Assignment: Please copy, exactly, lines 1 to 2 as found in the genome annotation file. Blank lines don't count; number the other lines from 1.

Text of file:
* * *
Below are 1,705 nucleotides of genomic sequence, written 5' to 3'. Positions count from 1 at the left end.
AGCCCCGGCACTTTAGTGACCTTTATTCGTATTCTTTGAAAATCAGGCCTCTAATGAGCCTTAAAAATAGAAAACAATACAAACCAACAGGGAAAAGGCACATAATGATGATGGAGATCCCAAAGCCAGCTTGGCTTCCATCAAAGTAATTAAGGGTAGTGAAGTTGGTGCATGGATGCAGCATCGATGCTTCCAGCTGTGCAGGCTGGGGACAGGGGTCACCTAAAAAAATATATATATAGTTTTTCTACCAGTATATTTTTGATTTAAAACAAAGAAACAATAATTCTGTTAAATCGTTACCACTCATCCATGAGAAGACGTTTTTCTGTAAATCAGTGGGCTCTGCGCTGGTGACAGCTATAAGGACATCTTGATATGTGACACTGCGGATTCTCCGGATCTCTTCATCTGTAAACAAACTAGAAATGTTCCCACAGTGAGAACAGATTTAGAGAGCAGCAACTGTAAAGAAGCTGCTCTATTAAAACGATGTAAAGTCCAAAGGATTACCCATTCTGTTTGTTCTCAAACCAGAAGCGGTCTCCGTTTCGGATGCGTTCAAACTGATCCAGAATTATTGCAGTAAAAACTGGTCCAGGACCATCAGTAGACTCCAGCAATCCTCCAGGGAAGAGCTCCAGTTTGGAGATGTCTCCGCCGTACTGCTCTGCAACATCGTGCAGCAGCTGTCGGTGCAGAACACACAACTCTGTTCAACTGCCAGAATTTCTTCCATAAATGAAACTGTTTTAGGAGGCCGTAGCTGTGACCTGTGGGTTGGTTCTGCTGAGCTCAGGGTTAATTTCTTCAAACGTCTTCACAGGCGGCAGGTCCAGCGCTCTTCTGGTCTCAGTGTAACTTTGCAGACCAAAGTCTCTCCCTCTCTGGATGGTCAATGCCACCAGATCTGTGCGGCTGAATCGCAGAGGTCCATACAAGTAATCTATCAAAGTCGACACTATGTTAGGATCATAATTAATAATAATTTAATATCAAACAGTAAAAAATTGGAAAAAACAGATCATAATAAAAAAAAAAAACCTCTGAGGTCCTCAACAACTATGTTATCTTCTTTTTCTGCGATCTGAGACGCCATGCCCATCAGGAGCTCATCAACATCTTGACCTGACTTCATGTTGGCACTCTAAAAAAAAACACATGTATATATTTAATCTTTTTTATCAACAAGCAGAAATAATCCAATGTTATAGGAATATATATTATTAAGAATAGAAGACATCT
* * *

Below are 1,705 nucleotides of genomic sequence, written 5' to 3'. Positions count from 1 at the left end.
AGCCCCGGCACTTTAGTGACCTTTATTCGTATTCTTTGAAAATCAGGCCTCTAATGAGCCTTAAAAATAGAAAACAATACAAACCAACAGGGAAAAGGCACATAATGATGATGGAGATCCCAAAGCCAGCTTGGCTTCCATCAAAGTAATTAAGGGTAGTGAAGTTGGTGCATGGATGCAGCATCGATGCTTCCAGCTGTGCAGGCTGGGGACAGGGGTCACCTAAAAAAATATATATATAGTTTTTCTACCAGTATATTTTTGATTTAAAACAAAGAAACAATAATTCTGTTAAATCGTTACCACTCATCCATGAGAAGACGTTTTTCTGTAAATCAGTGGGCTCTGCGCTGGTGACAGCTATAAGGACATCTTGATATGTGACACTGCGGATTCTCCGGATCTCTTCATCTGTAAACAAACTAGAAATGTTCCCACAGTGAGAACAGATTTAGAGAGCAGCAACTGTAAAGAAGCTGCTCTATTAAAACGATGTAAAGTCCAAAGGATTACCCATTCTGTTTGTTCTCAAACCAGAAGCGGTCTCCGTTTCGGATGCGTTCAAACTGATCCAGAATTATTGCAGTAAAAACTGGTCCAGGACCATCAGTAGACTCCAGCAATCCTCCAGGGAAGAGCTCCAGTTTGGAGATGTCTCCGCCGTACTGCTCTGCAACATCGTGCAGCAGCTGTCGGTGCAGAACACACAACTCTGTTCAACTGCCAGAATTTCTTCCATAAATGAAACTGTTTTAGGAGGCCGTAGCTGTGACCTGTGGGTTGGTTCTGCTGAGCTCAGGGTTAATTTCTTCAAACGTCTTCACAGGCGGCAGGTCCAGCGCTCTTCTGGTCTCAGTGTAACTTTGCAGACCAAAGTCTCTCCCTCTCTGGATGGTCAATGCCACCAGATCTGTGCGGCTGAATCGCAGAGGTCCATACAAGTAATCTATCAAAGTCGACACTATGTTAGGATCATAATTAATAATAATTTAATATCAAACAGTAAAAAATTGGAAAAAACAGATCATAATAAAAAAAAAAAACCTCTGAGGTCCTCAACAACTATGTTATCTTCTTTTTCTGCGATCTGAGACGCCATGCCCATCAGGAGCTCATCAACATCTTGACCTGACTTCATGTTGGCACTCTAAAAAAAAACACATGTATATATTTAATCTTTTTTATCAACAAGCAGAAATAATCCAATGTTATAGGAATATATATTATTAAGAATAGAAGACATCT